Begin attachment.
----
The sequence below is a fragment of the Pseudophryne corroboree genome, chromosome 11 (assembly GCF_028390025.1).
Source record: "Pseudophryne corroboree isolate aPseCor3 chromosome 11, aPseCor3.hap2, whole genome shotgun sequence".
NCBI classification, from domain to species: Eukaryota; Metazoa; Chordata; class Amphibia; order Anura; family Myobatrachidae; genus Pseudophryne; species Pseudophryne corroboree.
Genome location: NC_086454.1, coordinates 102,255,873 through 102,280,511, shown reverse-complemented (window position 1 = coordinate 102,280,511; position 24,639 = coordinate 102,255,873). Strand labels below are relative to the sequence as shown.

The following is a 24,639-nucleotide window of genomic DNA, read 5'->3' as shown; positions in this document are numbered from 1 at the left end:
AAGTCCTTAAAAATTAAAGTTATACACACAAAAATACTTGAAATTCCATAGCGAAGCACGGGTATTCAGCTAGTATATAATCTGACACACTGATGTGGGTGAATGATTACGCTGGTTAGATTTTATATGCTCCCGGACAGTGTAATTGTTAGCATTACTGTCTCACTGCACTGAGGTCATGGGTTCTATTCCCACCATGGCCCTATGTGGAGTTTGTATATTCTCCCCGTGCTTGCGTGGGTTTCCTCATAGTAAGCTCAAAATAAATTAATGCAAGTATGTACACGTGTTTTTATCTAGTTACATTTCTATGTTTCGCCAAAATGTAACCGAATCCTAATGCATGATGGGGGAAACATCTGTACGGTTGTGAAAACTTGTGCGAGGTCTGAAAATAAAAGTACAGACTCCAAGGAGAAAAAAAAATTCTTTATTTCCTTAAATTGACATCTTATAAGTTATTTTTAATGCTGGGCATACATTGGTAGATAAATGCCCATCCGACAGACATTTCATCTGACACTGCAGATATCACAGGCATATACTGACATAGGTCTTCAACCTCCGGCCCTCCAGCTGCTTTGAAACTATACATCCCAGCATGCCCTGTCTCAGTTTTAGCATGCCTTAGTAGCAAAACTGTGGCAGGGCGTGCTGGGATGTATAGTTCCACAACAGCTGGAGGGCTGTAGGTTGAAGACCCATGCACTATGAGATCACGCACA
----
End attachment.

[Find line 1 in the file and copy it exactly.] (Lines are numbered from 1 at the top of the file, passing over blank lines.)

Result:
The sequence below is a fragment of the Pseudophryne corroboree genome, chromosome 11 (assembly GCF_028390025.1).